To Milk Once-A-Day Or Twice-A-Day, That Is The Question

To Milk Once-A-Day Or Twice-A-Day, That Is The Question

Professor Warren McNabb from the Riddet Institute compares the traditional dairy farming practice of twice-a-day milking against the emerging trend of once-a-day milking. 

Guided by the research of PhD student Marit van der Zeyden, the discussion delves into the surprising benefits of this less frequent milking schedule. A key highlight of the conversation revolves around the findings that once-a-day milking does not compromise the quality of milk for cheese and yogurt production. 

In fact, it has been observed to enhance the levels of certain milk proteins, such as Kappa casein and alpha S2 casein. 

"So Kappa casein, alpha S2 casein tended to be higher in once-a-day milk compared to twice a day." 

Despite these changes in protein composition, the milk's processability remains unaffected, which McNabb emphasises as significant.

"So I think for us an important takeout is that once-a-day milk is comparable to twice-a-day milk in terms of its processability." 

The conversation also touches on the broader implications of once-a-day milking, hinting at the lifestyle and economic advantages it could offer to farmers. Reduced labour costs and increased flexibility are among the anticipated benefits.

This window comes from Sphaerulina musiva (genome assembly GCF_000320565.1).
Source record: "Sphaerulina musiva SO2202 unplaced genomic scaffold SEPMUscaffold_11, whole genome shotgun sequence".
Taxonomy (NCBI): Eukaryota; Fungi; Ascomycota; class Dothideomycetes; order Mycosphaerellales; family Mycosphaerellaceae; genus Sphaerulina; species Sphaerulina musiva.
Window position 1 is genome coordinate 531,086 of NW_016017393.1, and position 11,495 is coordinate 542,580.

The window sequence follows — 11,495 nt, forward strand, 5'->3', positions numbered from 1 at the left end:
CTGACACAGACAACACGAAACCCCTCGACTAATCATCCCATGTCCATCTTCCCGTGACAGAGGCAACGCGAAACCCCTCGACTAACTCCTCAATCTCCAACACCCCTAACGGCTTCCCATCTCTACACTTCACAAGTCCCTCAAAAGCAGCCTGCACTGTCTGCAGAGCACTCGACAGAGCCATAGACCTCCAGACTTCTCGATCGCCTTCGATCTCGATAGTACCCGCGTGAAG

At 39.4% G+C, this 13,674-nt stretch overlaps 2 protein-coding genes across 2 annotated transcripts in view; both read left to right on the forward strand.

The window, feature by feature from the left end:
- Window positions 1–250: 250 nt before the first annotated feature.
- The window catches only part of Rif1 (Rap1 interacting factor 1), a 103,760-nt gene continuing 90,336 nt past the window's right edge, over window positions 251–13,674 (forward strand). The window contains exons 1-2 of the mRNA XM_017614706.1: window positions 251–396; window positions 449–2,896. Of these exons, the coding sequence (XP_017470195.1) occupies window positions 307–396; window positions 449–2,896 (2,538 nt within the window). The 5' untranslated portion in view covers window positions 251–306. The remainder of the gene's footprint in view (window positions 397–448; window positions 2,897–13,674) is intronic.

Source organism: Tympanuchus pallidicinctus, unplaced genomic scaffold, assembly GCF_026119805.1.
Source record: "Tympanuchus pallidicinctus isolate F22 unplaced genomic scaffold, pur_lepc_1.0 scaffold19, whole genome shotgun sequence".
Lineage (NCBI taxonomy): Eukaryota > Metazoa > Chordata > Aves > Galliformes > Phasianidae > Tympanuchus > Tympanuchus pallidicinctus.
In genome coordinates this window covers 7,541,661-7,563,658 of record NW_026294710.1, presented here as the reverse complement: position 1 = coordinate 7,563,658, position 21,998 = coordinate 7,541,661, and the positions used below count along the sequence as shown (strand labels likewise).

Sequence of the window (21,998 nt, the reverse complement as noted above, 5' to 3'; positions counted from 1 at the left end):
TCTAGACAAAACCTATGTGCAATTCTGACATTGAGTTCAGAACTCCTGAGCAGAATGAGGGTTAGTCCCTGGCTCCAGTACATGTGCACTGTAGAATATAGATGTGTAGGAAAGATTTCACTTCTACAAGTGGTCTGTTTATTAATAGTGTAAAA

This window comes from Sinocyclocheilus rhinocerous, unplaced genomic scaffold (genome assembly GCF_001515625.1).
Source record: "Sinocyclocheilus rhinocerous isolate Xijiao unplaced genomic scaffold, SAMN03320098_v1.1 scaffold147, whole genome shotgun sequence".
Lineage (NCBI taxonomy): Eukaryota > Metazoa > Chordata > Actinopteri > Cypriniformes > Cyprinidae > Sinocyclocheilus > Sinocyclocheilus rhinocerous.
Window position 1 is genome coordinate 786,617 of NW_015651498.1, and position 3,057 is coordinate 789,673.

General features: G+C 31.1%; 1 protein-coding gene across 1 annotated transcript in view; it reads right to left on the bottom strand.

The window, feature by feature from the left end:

"Historically, going to once-a-day milking, usually you get a volume reduction... even though you have other advantages like less labour, more freedom from the point of view of the farmer." 

He also suggests that by selectively breeding cows for once-a-day milking, the volume reduction can be minimised, thus offering further incentives for farmers. 

"If we are actively selecting cows who are good at once-a-day milking, we can start to get a handle on this volume difference."

Finally, the conversation teases ongoing research at Massey University, which aims to comprehensively evaluate the economic impact of milking frequency on the entire farm operation. While this work is separate from Marit's PhD project, it promises to yield "interesting results out of those two farms," according to McNabb. 

McNabb expresses his enthusiasm for the potential shifts in dairy farming practices that could arise from these research efforts, as the industry looks toward a future where once-a-day milking may become a more widely accepted and beneficial standard.

Listen to the full chat between Warren McNabb and Dominic George above.

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